Trend Logging Energy Data
Trend Logging in the Building Management System
Trend Logging data within the Building Management System can be one of the most productive and useful tools within a system.
Trend logging energy data an exporting the data in programs such as Microsoft’s excel for analysis is typically a right click and your done. Making comparisons of the data with other data such as ambient temperature, humidity, occupancy, and so forth is only limited by the information being logged at the site.
How does trend logging Energy data Save Money?
It is like setting the speed alarm in your car; when a thresh hold is met or continues to generate attention, we ask why what is happening in the building which generates this issue and what the cost is to rectify.
The best way to explain this is via a quick example:
We set up a series of trends on one of our systems in a CBD hotel; the system was monitoring the mechanical services switchboard and, in particular, the chillers. The chillers were separately monitored to the mechanical services such as fans and pumps.
In a nutshell, what we found when comparing the energy load against the time of day and ambient temperature was one of the older chillers was hugely inefficient, the net result included the initial removal of the chiller from the staging until absolutely necessary, and eventually, the chiller was upgraded entirely.
The data assisted the Chief engineer to in providing evidence to the owners that the chiller upgrade had a “return on investment” in two years based on the statistic of the favoured chiller replacement.
Key Benefits of Trend logging data
- Save money in terms of labour investigation faults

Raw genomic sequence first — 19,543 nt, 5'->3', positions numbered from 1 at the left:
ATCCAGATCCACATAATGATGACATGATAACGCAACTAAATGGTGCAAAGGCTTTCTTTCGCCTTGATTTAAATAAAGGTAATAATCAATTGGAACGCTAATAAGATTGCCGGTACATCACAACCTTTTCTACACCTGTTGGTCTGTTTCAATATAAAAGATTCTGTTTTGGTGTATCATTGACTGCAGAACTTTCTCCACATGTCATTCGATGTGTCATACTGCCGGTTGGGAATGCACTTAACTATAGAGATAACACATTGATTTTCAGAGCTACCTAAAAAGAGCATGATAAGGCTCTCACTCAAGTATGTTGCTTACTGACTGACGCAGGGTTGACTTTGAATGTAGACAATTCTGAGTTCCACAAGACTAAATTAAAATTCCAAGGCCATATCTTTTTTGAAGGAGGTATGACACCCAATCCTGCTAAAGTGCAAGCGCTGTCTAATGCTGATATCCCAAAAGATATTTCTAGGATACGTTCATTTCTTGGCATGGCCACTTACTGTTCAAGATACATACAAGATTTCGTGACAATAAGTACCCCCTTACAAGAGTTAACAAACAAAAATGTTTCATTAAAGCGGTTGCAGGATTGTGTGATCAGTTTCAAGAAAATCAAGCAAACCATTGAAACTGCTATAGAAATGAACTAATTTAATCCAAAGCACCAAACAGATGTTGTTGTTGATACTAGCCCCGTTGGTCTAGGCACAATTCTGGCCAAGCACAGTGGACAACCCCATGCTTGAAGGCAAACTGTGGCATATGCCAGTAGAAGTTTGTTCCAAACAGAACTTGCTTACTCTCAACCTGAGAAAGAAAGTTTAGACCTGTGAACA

- Save money in terms of offering definitive and accurate data
- Save money by awareness of losses in equipment performance
- Save money by comparison of your data versus third-party data (such as power companies)
- Save money in terms of Nabers assessments and their time on site
- Make money in terms of improving the Nabers Assessments (subject to the validation protocols)
Energy Meters are Simple to Install
Trend logging energy data from energy meters for electrical power are quite straightforward; a “split core” current transducer is installed on the cable (three of these for three-phase). Disconnection of the cable is rarely required, so there is no need to power it down.
Install the energy meters and connect the lines from the current transducers to the energy meter
connect the volts via a circuit breaker to the energy meter (like installing any new device)
Connect the High-level Interface (HLI) from the energy meter to the Building Management System
“Map” the points, create the graphic, create the relevant trend logs and you done.
What is a “High-Level Interface”
The “High-Level Interface” allows for the data between the device (the energy meter) and the Building Management System to be delivered via a communications route (such as BACnet, LonWorks, Modbus).
This “data” via the HLI is produced by the meter and maintains it’s integrity; that is, the Building Management System is NOT programmed in any of the calculations of the energy data; it simply collects the values and displays the data onto a graphic or stores the data in a trend log. The Building Management System is essentially a conduit for easier access to the data.
Can we use this Energy Data for Billing Purposes?
Yes. this is subject to the calibration of the meter and the compliance of the meter with Australian Standards. The important point to realize here is the meter is doing the work; there are no calculations in the Building Management System if we are implementing a High-Level Interface. No calculations mean the meter’s integrity and calibration remain intact, which means billing can be performed.
Can We Use this data in NABERS Assessments?
Yes, for the same reasons as described above, keeping the integrity of the meter is critical; the Building Management System is purely a collection hub via the High-Level Interface.
To be 100% assured, discuss your situation with your NABERS assessor and/or the Office of Environment and Heritage (who manages NABERS) and check with the latest version of the NABERS assessment protocols.